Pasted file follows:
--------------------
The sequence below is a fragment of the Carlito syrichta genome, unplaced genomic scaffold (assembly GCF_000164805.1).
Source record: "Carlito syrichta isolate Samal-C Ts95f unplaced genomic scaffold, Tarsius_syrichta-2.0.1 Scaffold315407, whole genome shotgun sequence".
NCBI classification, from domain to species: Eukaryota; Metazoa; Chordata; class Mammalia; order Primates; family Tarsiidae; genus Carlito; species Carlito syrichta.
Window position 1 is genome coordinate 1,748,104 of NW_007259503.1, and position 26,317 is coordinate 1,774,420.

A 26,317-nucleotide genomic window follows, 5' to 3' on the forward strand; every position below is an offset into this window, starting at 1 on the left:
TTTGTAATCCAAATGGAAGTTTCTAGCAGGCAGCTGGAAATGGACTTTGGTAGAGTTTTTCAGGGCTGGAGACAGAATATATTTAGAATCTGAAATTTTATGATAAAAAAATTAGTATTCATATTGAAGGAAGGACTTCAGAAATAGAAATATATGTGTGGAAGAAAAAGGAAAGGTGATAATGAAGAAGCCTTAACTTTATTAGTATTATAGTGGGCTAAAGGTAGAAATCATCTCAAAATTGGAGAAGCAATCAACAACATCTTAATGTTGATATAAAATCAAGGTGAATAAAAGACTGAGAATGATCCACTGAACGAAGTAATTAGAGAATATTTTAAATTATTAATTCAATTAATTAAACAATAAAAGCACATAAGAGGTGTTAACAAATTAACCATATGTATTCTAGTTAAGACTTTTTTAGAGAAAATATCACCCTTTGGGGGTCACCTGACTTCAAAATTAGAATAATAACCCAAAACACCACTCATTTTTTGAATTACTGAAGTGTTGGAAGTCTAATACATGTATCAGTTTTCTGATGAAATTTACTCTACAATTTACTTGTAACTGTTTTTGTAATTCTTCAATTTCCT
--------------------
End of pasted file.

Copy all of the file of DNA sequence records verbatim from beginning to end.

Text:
The sequence below is a fragment of the Carlito syrichta genome, unplaced genomic scaffold (assembly GCF_000164805.1).
Source record: "Carlito syrichta isolate Samal-C Ts95f unplaced genomic scaffold, Tarsius_syrichta-2.0.1 Scaffold315407, whole genome shotgun sequence".
NCBI classification, from domain to species: Eukaryota; Metazoa; Chordata; class Mammalia; order Primates; family Tarsiidae; genus Carlito; species Carlito syrichta.
Window position 1 is genome coordinate 1,748,104 of NW_007259503.1, and position 26,317 is coordinate 1,774,420.

A 26,317-nucleotide genomic window follows, 5' to 3' on the forward strand; every position below is an offset into this window, starting at 1 on the left:
TTTGTAATCCAAATGGAAGTTTCTAGCAGGCAGCTGGAAATGGACTTTGGTAGAGTTTTTCAGGGCTGGAGACAGAATATATTTAGAATCTGAAATTTTATGATAAAAAAATTAGTATTCATATTGAAGGAAGGACTTCAGAAATAGAAATATATGTGTGGAAGAAAAAGGAAAGGTGATAATGAAGAAGCCTTAACTTTATTAGTATTATAGTGGGCTAAAGGTAGAAATCATCTCAAAATTGGAGAAGCAATCAACAACATCTTAATGTTGATATAAAATCAAGGTGAATAAAAGACTGAGAATGATCCACTGAACGAAGTAATTAGAGAATATTTTAAATTATTAATTCAATTAATTAAACAATAAAAGCACATAAGAGGTGTTAACAAATTAACCATATGTATTCTAGTTAAGACTTTTTTAGAGAAAATATCACCCTTTGGGGGTCACCTGACTTCAAAATTAGAATAATAACCCAAAACACCACTCATTTTTTGAATTACTGAAGTGTTGGAAGTCTAATACATGTATCAGTTTTCTGATGAAATTTACTCTACAATTTACTTGTAACTGTTTTTGTAATTCTTCAATTTCCT